I was asked what would happen if more than one person (or even one person using multiple browsers or devices) was sending data. All of it would show up on the map. That’s because this sample doesn’t differentiate between clients. SignalR does provide support for distinct users. Check out Working with Groups in SignalR for more on this.


The Phone Client

This is about as barebones a client as you can get…just enough UI to let you know its working. A couple of things you need to do

  1. Open WMAppManifest.xml and on the Capabilities tab, make sure that ID_CAP_LOCATION is active.
  2. In App.xaml.cs, add these variables and change or add these two sections to:
    public static Geolocator Geolocator { get; set; }
    public static bool RunningInBackground { get; set; }
    private void Application_RunningInBackground(object sender, RunningInBackgroundEventArgs args)
        RunningInBackground = true;
    private void Application_Activated(object sender, ActivatedEventArgs e)
        RunningInBackground = false;

Next we’ll turn our attention to the MainPage.Xaml layout. All that’s needed is one UI element inside the LayoutRoot:

Just a simple TextBlock to tell us the GPS is working by displaying coordinates, altitude and speed. In MainPage.xaml.cs, after adding or restoring the Nuget packages,  there’s not a lot to do. The SignalR part is minimal: a couple private vars, a start method (which gets invoked in the MainPage ctor upon Loaded, and a send method, which I imaginatively named SendMessage.

public async Task StartSignalRHub()
        _hubConnection = new HubConnection(SiteUrl);

        _hub = _hubConnection.CreateHubProxy("MapHub");

        await _hubConnection.Start();
    catch (Exception err)

public void SendMessage(string lat, string lon, double? altitude, double? speed)
        _hub.Invoke("send", lat, lon, altitude, speed);
    catch (Exception err)

Similarly, the geolocation portion consists of a start method to fire it up (which gets invoked either upon loading or navigating to the page):

public void StartGeolocation()
    if (App.Geolocator != null) return;

    App.Geolocator = new Geolocator { DesiredAccuracy = PositionAccuracy.High, MovementThreshold = 10 }; // 10 meters (to limit data transmission)
    App.Geolocator.PositionChanged += Geolocator_PositionChanged;

private void Geolocator_PositionChanged(Geolocator sender, PositionChangedEventArgs args)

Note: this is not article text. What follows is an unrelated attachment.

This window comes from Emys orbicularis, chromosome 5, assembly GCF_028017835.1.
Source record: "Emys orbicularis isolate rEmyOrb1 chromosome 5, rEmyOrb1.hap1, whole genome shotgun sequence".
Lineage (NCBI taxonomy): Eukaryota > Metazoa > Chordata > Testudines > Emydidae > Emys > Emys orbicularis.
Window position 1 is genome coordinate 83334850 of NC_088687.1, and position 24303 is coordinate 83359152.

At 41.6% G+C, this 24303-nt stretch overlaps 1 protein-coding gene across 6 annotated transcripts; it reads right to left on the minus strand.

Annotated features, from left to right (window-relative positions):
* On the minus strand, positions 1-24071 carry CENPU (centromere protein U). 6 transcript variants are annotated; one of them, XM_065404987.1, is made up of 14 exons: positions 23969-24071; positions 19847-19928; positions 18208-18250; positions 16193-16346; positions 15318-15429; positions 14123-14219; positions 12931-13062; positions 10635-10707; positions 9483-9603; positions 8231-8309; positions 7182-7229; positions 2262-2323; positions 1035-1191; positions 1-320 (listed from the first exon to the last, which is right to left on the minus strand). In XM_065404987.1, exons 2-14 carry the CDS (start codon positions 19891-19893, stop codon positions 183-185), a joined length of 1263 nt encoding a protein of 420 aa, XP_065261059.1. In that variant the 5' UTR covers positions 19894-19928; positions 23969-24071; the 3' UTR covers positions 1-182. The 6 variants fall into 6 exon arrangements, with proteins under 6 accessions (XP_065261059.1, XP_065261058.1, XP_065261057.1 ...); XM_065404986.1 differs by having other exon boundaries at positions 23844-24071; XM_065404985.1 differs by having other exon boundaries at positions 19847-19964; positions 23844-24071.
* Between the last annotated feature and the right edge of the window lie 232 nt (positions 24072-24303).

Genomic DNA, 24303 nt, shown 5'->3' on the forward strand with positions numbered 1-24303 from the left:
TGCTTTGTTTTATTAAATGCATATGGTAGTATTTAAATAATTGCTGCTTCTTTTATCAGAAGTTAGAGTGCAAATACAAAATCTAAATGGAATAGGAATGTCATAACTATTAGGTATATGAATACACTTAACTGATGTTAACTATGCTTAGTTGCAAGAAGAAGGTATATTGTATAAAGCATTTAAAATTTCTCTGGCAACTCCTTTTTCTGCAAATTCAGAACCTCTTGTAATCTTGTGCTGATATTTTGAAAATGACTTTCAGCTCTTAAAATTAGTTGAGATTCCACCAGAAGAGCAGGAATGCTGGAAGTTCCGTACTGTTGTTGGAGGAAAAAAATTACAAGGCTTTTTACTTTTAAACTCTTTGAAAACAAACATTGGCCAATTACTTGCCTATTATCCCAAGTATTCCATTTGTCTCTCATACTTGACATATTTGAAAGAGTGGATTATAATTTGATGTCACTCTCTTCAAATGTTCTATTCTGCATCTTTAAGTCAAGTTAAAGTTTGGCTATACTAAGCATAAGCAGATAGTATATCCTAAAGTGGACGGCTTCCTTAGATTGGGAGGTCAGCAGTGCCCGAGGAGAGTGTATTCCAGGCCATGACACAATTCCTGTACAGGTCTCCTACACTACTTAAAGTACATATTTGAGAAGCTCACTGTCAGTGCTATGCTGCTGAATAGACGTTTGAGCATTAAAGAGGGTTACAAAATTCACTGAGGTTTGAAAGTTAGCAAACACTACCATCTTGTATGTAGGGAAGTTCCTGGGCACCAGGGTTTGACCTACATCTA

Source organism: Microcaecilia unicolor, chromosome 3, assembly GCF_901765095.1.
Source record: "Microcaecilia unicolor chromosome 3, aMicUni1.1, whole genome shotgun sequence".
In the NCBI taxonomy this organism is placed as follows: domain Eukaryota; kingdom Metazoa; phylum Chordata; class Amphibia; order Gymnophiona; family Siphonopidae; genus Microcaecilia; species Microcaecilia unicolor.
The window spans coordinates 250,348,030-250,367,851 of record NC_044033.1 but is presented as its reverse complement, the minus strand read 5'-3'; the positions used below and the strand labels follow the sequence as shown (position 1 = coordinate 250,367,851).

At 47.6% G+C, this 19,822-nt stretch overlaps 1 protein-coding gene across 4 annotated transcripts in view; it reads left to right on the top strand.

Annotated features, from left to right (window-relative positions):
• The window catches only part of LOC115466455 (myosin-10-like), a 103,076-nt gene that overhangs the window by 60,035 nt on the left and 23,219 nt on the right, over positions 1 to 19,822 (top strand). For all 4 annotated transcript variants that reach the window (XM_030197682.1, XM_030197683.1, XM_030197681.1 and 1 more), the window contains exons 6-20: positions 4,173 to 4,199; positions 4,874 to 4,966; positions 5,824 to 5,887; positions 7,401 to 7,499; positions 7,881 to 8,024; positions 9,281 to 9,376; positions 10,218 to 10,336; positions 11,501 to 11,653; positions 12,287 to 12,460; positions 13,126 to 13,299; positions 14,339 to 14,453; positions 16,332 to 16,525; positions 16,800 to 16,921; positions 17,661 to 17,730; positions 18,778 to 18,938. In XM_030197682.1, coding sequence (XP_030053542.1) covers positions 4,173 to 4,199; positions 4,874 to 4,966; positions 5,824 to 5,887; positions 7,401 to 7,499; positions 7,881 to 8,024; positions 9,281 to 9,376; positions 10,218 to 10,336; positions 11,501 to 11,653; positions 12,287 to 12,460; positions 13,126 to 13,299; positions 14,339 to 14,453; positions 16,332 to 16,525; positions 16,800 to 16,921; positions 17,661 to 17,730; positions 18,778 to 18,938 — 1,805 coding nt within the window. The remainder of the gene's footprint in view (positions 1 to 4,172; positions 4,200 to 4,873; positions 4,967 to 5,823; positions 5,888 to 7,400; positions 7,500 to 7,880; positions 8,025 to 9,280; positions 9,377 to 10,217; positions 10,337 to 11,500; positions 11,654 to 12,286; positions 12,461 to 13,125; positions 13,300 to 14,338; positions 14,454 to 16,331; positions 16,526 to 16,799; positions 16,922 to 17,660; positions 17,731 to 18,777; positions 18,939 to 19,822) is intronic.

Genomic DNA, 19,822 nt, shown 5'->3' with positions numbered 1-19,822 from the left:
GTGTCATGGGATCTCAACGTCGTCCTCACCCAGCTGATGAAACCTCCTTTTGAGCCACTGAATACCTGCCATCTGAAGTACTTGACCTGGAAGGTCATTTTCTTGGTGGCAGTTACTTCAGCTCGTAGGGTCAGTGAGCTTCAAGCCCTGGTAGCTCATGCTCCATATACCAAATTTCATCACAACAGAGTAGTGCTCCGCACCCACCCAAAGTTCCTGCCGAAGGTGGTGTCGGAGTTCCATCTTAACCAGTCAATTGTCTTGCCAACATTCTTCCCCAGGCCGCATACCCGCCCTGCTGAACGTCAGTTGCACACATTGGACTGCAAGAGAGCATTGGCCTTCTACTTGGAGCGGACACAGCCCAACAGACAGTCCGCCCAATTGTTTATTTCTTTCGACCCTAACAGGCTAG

var roundedLat = Math.Round(args.Position.Coordinate.Latitude, 6);
    var roundedLon = Math.Round(args.Position.Coordinate.Longitude, 6);
    var altitude = args.Position.Coordinate.Altitude;
    var speed = args.Position.Coordinate.Speed != null && Double.IsNaN((double)args.Position.Coordinate.Speed) ? 0 : args.Position.Coordinate.Speed;

    Debug.WriteLine("{0}, {1} altitude: {2}, speed: {3}", roundedLat, roundedLon, altitude, speed);

        roundedLon.ToString(CultureInfo.InvariantCulture), altitude, speed);

    Dispatcher.BeginInvoke(() =>
        TblockLatLonBlock.Text =
            String.Format("{0}, {1} altitude: {2}, speed: {3}", roundedLat, roundedLon, altitude, speed));

Note in StartGeolocation that the MovementThreshold has been set to 10 (meters). I did this because I wanted to generate a reasonable amount of data but not dump tons of points onto the map. Similarly, in the map.aspx page, a label is generated only every 30 points, so if the data is coming from the phone app that means about every 300 meters. As mentioned before, it’s usually easier to test and debug if you have published the website to Azure or anywhere capable of running the web app which has a resolvable domain name. If you have done the voodoo that allows your local machine to be visible to your Windows Phone emulators, that’s great too. I just never have time to mess with that.

Whatever you use, the SiteUrl string needs to be set to the root of that site, e.g. “” so that the phone app has somewhere to send its data. When everything is set up, open a browser window to the map.aspx page. With the phone app as the startup project, launch it for debugging and try it out. Under Additional Tools in the emulator, if you select Location, you can set a series of points and then replay them. For example, I’ve create a reenactment of the historic canoe route from my former digs on Juanita Dr. in Kirkland, WA to Spud’s fish ‘n’ chips. (The return trip usually was much slower, but paddling hard alleviated our guilt over chowing down on all those fries):


Hit play and watch the epic voyage unfold in the web browser: spuds

Towards More Positive Ratings and Useful Feedback

The developers of  the Circa News app recently posted an article describing how they’ve successfully increased positive ratings and directed user frustrations to feedback instead. Note, as they point out, there’s no way to do this without having a good app in the first place:

tl;dr: 1) Build a great app, 2) Don’t annoy your users, 3) Ask nicely, don’t beg

This is very personable:


And a positive result:

 “The best part about the above experience is that for those users who are truly not enjoying their experience, they’re giving us their unfiltered feedback.”

I’ve placed buttons for both rating and feedback in the About or Info sections of my apps. The ratings have been good 4.5 stars on average, but light. I do get feedback via email from users asking for features or occasional fixes.

In either case, implementing something similar might trigger more of both – and in a way that doesn’t piss off the potentially favorable reviewer. It is a little sneaky to shunt displeased users off to feedback, but apps do live and die by ratings. If they want to, users can still find the rating button. It gives them a place to vent their frustrations and gives the developer a chance to redress the issues – a win for both.


Thanks to Barrett Golding (@hearvox) for pointing me to the article.